However, teacher Tania Reed's class will continue on the shore of the barrier island city, which fronts the Gulf of Mexico in Pinellas County. Tiffini Theisen,, "Florida man complains about beach yoga, tries to get class shut down," 13 July 2018 The fans who had fronted the money also bought tickets. Nancy Baym, WIRED, "Book Excerpt: How Music Fans Built the Internet," 10 July 2018 But Lord Sugar, who fronts the UK version of the 'The Apprentice' on BBC, initially refused to back down and maintained that his tweet was 'funny'., "Lord Sugar Accused of Racism After 'Joke Picture' Tweet About the Senegal Team," 20 June 2018 By early afternoon, Shannon Haffa, the movie’s untested lead who fronts a local rock band while studying for a degree and working in a medical-records office, readied for her scene. Adam Thompson, WSJ, "The ‘Captain America’ You Probably Missed," 18 June 2018 In the pre-freeway era, the parcel held a car dealership that fronted old 10 Mile Road. Detroit Free Press, "Pet spa, yoga studio part of Royal Oak apartment-retail development," 13 June 2018 Turks and Caicos Islands On the other side of Providenciales in the non-touristy neighborhood called Blue Hills, Da Conch Shack on Blue Hills Beach is a world away from the posh resorts that front Grace Bay Beach. Melanie Reffes, USA TODAY, "Where to eat on the beach in the Caribbean," 8 June 2018 LeBlanc originally joined Top Gear in 2016 as co-host alongside British radio personality Chris Evans following the controversial exit of Jeremy Clarkson, who had fronted the hugely popular show for over a decade. Alex Ritman, The Hollywood Reporter, "Matt LeBlanc Leaving BBC's 'Top Gear'," 31 May 2018 Police swarm to what seems to be a terrorist attack as a car speeds up to the Swedish National Museum, a grand building that fronts onto the city’s bay. The Economist, "The many ways art goes missing," 10 May 2018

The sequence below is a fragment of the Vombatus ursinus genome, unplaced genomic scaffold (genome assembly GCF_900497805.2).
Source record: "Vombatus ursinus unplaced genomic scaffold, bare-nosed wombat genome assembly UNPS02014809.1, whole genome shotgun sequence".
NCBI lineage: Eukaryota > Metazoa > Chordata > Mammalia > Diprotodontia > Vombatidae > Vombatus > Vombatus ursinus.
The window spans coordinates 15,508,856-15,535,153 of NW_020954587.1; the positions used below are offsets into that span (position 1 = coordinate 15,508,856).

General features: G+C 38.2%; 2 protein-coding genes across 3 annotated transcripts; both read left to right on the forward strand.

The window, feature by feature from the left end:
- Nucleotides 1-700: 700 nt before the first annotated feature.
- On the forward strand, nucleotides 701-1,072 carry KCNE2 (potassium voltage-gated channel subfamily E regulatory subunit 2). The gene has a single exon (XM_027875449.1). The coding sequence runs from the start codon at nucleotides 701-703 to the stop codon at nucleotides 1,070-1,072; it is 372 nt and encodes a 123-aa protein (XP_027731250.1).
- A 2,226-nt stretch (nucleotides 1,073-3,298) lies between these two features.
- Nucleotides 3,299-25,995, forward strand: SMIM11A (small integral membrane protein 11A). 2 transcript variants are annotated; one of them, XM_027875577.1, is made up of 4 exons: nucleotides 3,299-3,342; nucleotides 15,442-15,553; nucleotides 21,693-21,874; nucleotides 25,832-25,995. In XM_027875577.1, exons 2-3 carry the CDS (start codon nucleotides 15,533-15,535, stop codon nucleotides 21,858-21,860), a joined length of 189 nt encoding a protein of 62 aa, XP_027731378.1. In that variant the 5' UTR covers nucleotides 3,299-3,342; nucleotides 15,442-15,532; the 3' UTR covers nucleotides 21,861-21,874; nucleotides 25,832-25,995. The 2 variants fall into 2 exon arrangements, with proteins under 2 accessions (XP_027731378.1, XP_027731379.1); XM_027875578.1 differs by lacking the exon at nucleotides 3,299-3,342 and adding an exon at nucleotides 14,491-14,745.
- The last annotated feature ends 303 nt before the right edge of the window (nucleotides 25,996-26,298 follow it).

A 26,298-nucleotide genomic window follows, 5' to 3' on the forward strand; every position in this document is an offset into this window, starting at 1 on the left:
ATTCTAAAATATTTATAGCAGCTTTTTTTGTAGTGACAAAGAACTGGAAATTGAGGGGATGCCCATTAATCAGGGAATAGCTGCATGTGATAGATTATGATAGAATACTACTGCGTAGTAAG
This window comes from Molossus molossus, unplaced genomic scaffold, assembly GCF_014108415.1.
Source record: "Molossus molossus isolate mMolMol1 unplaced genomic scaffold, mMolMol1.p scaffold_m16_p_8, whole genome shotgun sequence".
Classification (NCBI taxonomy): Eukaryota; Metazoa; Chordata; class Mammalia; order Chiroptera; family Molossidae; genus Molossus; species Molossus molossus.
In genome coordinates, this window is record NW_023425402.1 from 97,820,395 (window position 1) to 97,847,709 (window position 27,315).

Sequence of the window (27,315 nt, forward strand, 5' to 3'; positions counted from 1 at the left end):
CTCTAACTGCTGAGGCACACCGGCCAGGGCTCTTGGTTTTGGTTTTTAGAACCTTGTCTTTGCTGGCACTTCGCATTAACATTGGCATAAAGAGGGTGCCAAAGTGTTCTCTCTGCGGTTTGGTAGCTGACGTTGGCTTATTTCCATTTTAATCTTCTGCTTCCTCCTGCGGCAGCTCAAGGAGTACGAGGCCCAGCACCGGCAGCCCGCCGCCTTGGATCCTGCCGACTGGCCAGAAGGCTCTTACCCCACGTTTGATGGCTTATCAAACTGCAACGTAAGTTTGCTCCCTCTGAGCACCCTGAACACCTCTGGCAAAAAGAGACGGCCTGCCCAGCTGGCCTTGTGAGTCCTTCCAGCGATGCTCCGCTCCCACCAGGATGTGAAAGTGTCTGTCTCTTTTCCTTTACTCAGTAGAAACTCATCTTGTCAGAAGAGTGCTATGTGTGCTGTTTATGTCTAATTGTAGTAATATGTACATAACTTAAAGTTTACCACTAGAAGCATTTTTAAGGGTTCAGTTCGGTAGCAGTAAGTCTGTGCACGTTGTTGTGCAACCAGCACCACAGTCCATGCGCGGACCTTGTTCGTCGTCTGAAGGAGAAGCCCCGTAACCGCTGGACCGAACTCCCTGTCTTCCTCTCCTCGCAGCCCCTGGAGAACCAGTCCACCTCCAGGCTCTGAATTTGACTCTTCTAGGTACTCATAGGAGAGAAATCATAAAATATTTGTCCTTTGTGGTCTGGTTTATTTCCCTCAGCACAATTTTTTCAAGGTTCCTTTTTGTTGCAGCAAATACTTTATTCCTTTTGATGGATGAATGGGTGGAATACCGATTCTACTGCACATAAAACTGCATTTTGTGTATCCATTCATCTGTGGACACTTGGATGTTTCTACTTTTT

Recent Examples on the Web: Adjective